HMRC extends Tax Amnesty to Cover Property Landlords
In the latest of its much-publicised campaigns designed to help taxpayers “ regularise “ their affairs, HMRC has launched its new Let Property Campaign targeted at private landlords who are suspected of under-declaring rental income.
Some 40,000 individual landlords have recently received a letter from HMRC under this Let Property Campaign and this outlines the opportunity for them to come clean about their tax affairs. These individuals are clearly believed to have not declared part or all of their rental income from residential property and are being offered favourable treatment for owning up and pleading guilty to past oversights. Leading tax advisers like Baker Tilly are urging anyone in receipt of one of these Let Property Campaign letters to take it very seriously as those choosing to ignore it and not make a disclosure risk being investigated under Code of Practice 8/9 with much higher penalties and even the possibility of criminal prosecution.
Those who are under the Revenue’s spotlight need not feel themselves being singled out unfairly. The Let Property Campaign merely follows on from a number of similar campaigns affecting everyone from plumbers and dentists to e-traders and private tutors.
Although HMRC will be mainly interested in under-declarations going back over 6 years, technically speaking, the law allows them to seek underpaid tax from up to 20 years ago. Those receiving one of these Let Property Campaign letters are strongly advised to come clean and make full disclosure under the amnesty so that more favourable penalties and payment timetables can be negotiated.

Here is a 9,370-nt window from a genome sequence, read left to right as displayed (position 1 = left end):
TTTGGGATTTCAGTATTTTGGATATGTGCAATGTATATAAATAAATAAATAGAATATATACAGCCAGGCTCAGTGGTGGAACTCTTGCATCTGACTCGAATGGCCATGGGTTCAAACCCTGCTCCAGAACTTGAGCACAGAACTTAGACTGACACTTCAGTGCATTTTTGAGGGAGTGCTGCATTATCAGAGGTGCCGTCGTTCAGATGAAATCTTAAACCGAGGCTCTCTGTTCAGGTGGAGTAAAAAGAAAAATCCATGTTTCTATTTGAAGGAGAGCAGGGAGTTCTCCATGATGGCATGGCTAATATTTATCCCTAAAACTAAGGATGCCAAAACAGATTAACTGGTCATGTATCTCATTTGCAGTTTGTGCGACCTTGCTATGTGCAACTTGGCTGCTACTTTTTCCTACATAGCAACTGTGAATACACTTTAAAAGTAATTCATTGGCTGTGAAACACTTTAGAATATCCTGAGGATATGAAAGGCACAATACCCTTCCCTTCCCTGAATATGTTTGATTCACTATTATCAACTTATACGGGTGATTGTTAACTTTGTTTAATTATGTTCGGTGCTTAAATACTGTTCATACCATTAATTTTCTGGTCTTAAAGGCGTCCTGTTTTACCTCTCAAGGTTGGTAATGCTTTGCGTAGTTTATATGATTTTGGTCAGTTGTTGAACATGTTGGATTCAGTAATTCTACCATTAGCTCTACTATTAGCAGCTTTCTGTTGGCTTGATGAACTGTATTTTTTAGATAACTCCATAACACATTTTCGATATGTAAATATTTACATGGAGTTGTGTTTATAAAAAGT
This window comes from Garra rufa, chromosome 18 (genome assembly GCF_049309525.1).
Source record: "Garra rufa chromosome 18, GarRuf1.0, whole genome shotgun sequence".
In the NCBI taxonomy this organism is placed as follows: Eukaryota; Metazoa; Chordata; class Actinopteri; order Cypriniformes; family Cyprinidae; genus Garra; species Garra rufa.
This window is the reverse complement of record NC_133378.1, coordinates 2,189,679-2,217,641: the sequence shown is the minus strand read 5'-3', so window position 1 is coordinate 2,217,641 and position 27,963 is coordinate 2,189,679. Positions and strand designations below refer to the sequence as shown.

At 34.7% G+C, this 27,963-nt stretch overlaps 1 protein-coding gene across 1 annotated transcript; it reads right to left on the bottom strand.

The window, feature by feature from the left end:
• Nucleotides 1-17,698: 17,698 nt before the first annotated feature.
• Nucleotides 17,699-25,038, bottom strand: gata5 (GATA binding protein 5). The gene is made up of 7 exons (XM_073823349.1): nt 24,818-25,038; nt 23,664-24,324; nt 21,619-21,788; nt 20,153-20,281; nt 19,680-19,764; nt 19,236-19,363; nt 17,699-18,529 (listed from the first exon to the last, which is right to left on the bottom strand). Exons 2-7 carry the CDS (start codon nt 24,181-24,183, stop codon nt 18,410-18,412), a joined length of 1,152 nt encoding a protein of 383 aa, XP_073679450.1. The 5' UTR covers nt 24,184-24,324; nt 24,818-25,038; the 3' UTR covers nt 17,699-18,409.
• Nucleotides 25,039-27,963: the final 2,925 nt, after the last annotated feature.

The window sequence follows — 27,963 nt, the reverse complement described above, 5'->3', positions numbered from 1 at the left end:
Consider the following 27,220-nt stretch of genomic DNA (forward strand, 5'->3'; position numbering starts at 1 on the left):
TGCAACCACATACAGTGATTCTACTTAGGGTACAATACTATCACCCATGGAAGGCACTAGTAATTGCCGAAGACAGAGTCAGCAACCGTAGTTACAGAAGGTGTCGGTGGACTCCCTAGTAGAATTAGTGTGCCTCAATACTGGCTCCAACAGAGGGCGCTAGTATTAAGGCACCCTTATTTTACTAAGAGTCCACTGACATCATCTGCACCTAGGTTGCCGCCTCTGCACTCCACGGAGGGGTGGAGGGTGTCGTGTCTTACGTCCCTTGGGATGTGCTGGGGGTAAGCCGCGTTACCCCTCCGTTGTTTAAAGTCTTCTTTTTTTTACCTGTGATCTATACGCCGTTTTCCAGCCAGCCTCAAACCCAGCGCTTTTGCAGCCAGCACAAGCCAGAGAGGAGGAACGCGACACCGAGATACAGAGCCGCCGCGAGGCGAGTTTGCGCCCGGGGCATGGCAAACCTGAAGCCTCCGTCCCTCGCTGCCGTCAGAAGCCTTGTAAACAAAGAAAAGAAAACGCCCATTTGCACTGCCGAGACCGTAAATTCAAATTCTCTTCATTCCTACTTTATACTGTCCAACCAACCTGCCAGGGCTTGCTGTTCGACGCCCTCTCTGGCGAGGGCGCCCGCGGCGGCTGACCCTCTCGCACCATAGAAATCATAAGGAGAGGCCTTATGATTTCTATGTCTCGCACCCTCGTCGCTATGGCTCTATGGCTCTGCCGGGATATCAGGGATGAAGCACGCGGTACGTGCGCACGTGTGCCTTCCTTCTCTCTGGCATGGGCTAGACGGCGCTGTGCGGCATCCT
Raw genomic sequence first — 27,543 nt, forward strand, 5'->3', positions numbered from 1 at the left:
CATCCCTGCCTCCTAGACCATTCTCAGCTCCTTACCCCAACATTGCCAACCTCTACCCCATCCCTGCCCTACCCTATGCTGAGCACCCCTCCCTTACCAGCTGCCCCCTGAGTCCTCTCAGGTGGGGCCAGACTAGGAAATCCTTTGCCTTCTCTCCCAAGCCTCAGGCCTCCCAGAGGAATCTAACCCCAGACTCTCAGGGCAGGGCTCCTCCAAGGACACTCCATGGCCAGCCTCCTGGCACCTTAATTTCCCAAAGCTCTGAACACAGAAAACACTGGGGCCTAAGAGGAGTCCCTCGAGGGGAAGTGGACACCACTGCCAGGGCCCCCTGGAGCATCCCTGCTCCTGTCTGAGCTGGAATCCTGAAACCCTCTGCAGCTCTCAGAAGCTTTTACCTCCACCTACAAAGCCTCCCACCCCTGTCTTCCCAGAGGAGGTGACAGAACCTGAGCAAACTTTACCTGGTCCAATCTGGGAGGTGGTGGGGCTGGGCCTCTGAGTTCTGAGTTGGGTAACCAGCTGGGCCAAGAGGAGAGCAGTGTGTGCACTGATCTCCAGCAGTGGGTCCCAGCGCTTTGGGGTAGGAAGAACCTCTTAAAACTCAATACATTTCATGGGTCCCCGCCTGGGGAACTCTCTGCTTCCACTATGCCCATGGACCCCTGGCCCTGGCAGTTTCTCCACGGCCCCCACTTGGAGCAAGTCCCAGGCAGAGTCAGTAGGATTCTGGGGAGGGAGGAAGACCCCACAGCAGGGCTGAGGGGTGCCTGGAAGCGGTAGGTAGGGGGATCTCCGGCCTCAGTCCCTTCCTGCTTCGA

Once private landlords ( companies and trusts are not eligible ) have resolved to take advantage of the Let Property Campaign, they need to complete and submit a DO1 form which formally confirms their intention to take part in the Let Property Campaign. They will then have 3 months in which to submit their full disclosures with accurate details of both rental income and qualifying expenditure.
Those who think they can trust to luck and ignore the Let Property Campaign on the basis that HMRC would have difficulty in identifying relevant data about their letting activities need to be reminded that they can check with the computerised data of other central and local government agencies such as the Land Registry and the Tenancy Deposit Scheme.
In fairness, the Revenue do not consider everyone targeted by the Let Property Campaign as serial tax evaders. They cite plenty of instances where individuals’ Income Tax dealings have only ever been through the PAYE system and they do not fill out annual Self Assessment forms. They may start renting out an inherited property or a small buy-to-let investment and, largely through ignorance, simply wait for the tax man to actually request a payment.
Another very common error is the assumption that, if all one’s rental income goes on mortgage payments, there isn’t any income left over to pay tax on anyway. What many people fail to realise is that only the interest element of mortgage repayments is allowable against tax. The proportion that goes towards capital repayment is most definitely not.
These are just two of the many common errors targeted by the Let Property Campaign.
To find out more about the Let Property Campaign and what it means for you visit: http://www.bakertilly.co.uk/publications/Pages/Landlords-pay-up-or-face-the-consequences.aspx